The National Catholic Review
Kerry Weber
The volunteer journey
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Six years ago, David Haeussler had zero interest in traveling to El Salvador and perhaps only slightly more interest in his Catholic faith. So when an ad in the parish bulletin prompted his wife, Monica, to sign up for a trip to El Salvador with the FIAT Volunteer Program, David was concerned. He worried the trip would be unsafe and recommended she not go alone. So Monica invited him to join her.

“I said I’ll just go down to El Salvador, work and come back,” David said. But after he arrived in the country, it did not take long for his plans to change. “I fell in love with the people there,” he said. “My views didn’t match the reality. The trip changed the way I look at immigration, at the third world, at the bonds that we all have.”

The FIAT Volunteer Program, run by the Handmaids of the Sacred Heart of Jesus, is one of many Catholic organizations that offer short-term service trips to individuals who are trying to live out their faith beyond the boundaries of their hometown. According to voluntourism.org, 4.7 million people, from teens to retirees, combined travel and service opportunities in 2007, and one million of those traveled internationally. There are many Catholics among them.

Although short-term programs are sometimes criticized for focusing on charity rather than sustainability, both the volunteers and those they serve often are affected for the long-term. David, 62, and Monica, 53, have returned to El Salvador seven times, and David has enlisted the help of organizations like Engineers Without Borders and the Rotary Club to complete a water distribution project for a village, while Monica has helped raise funds for a school lunch program for children, among other projects.

The potential for personal and spiritual growth over even a short trip is tremendous, said Gloria Patrone, O.S.B., FIAT’s director of volunteers. Sister Patrone said the volunteers often feel they are receiving more than they give. “They say, ‘What are we really doing here?’ and I say ‘building relationships.’ Relationships are the basis of everything.”

Potential volunteers need not leave U.S. soil to build relationships and make a difference. Nazareth Farm in Salem, W.Va., offers weeklong service retreats for close to 2,000 high school and college students each year. The 31-year-old farm also holds special retreat-service weeks for families and adults. Volunteers assist the farm staff in conducting home repairs for the surrounding, often poor, rural community and complete chores on the farm. “A lot of kids haven’t done these kinds of physical tasks before,” said Jordan Schiele, a staff member at the farm. “Doing the work and also realizing that they are able to do it impacts them. Through meeting the homeowners and seeing how people live here, the volunteers experience God in a different way.”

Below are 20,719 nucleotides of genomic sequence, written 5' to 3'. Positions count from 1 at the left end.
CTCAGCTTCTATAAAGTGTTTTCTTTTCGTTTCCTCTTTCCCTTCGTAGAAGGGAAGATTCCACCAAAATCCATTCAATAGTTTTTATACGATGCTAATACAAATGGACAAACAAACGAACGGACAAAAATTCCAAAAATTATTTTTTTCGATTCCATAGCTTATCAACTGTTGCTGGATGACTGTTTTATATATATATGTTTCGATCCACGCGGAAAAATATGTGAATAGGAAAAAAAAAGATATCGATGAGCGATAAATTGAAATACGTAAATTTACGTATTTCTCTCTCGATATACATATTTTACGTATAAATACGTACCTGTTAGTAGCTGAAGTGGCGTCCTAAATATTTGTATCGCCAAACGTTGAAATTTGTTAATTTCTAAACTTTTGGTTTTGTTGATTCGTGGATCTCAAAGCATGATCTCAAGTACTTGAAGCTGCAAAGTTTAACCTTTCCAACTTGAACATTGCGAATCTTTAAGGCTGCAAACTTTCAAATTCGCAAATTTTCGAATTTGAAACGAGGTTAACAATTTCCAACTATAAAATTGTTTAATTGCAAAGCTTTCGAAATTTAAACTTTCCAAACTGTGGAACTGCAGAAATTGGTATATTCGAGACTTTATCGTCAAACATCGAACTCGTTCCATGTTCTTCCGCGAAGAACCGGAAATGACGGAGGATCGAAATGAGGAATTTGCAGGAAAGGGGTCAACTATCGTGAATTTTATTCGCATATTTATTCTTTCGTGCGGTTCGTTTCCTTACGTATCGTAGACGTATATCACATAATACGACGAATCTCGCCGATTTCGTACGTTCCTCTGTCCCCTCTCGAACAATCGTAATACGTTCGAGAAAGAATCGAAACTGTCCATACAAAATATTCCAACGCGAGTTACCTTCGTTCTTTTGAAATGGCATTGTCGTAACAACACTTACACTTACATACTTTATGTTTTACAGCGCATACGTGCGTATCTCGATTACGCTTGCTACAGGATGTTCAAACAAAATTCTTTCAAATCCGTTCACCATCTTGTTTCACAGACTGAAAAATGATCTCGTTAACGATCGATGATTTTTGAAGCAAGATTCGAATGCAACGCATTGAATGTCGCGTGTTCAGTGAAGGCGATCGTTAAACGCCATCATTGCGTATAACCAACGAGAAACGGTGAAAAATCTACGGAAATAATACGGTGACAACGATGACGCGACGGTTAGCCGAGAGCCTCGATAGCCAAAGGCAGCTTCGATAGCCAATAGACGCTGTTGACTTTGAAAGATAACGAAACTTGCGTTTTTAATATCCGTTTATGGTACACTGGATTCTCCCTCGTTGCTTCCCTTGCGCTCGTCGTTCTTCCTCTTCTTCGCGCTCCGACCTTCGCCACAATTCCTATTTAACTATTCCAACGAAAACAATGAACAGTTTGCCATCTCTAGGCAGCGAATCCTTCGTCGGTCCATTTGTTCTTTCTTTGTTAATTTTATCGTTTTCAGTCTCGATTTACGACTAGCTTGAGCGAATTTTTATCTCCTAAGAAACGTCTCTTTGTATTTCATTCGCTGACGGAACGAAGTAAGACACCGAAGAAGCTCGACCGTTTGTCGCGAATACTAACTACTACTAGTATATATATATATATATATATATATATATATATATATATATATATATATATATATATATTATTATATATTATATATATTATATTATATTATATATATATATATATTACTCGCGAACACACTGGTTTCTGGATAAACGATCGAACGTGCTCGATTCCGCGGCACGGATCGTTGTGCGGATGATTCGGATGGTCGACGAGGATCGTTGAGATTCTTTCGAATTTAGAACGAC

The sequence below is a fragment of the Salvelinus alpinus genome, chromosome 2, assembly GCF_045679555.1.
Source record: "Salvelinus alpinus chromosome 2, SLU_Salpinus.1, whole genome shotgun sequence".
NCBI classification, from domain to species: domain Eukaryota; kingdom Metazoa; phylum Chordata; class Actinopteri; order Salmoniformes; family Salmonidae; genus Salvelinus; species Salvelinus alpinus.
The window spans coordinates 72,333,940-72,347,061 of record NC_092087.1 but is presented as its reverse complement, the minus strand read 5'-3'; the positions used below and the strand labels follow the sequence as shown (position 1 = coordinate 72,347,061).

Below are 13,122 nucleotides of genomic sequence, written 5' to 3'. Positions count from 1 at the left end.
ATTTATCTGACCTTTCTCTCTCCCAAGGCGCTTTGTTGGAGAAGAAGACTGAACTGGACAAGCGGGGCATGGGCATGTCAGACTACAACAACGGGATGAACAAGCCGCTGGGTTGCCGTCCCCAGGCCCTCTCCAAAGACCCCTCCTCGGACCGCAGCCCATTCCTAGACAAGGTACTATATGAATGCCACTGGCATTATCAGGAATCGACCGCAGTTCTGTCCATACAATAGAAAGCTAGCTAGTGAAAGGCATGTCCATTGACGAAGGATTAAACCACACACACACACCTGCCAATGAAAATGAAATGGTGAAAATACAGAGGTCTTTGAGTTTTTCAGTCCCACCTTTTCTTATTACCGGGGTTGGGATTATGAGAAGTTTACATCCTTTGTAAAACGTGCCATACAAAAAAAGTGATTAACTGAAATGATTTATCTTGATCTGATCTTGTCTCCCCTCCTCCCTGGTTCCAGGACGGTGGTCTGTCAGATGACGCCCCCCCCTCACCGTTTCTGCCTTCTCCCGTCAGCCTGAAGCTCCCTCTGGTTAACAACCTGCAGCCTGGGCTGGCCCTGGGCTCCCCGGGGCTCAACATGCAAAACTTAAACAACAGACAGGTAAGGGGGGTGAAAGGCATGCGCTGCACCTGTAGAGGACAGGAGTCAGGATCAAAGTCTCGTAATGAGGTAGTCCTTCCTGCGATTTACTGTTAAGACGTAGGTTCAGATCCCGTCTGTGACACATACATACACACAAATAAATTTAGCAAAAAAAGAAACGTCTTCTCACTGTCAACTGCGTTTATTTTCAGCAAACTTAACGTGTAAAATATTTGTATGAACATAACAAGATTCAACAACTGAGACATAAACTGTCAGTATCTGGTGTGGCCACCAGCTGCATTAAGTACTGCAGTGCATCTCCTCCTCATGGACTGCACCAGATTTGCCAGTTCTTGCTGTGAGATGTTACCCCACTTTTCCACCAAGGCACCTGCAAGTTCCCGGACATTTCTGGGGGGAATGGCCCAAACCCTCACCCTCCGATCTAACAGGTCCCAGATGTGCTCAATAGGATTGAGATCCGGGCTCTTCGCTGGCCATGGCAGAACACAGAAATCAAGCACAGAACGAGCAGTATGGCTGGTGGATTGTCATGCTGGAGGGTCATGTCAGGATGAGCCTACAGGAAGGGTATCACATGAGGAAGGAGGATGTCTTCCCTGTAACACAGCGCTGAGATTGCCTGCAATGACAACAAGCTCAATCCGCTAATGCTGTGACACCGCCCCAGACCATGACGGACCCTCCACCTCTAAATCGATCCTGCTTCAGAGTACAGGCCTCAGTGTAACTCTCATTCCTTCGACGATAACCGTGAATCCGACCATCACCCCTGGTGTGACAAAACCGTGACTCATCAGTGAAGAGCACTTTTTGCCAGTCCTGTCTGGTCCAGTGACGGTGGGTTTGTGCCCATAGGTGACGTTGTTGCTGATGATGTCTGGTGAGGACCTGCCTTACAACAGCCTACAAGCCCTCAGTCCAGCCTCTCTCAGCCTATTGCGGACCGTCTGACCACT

While most short-term service programs offer time for group reflection, volunteers may seek to nurture their contemplative side. Women may want to look to the Benedictine Lay Volunteers. Those 18 and older can take part in the prayerful routine of Benedictine life while serving at the Mother of God Monastery in Watertown, S.D. The length and areas of service are flexible—from teaching English as a second language to assisting with a day camp on the nearby Crow Creek Reservation. “It’s not a big dramatic missionary adventure to a far-off location, although those are wonderful,” said Rose Palm, O.S.B., the director of volunteers. “There’s more quiet spiritual time because it’s built into our daily life. Many people who come like the idea of sharing community and meals and prayer with us.”

Volunteers more interested in the political side of injustice may want to consider the Columban Volunteers, who offer short-term exposure trips to locations like Peru and the U.S.-Mexico border. These trips focus on volunteer education rather than direct service. “It’s about an encounter at a table,” said Amy Woolam Echeverria, the director of the Columban Center for Advocacy and Outreach. “We give volunteers a chance to hear people in need tell their story and understand the conditions in which they live.” The Columban Volunteers also make a conscious effort to follow up with participants and to encourage the young participants in the border-experience trip to remain active in advocacy work through an internship at the Columban Center in Washington, D.C.

No matter the destination, an open mind is key to making the most of any volunteer commitment, Monica Haeussler said. She knows her travels to El Salvador may sound exotic, but she insists she is nothing special. “Dave and I aren’t holy rollers,” she said laughing. “A lot of people think these trips are the religious equivalent of extreme sports for athletes, but it’s something everyone should do at least once.”

Kerry Weber is an associate editor of America.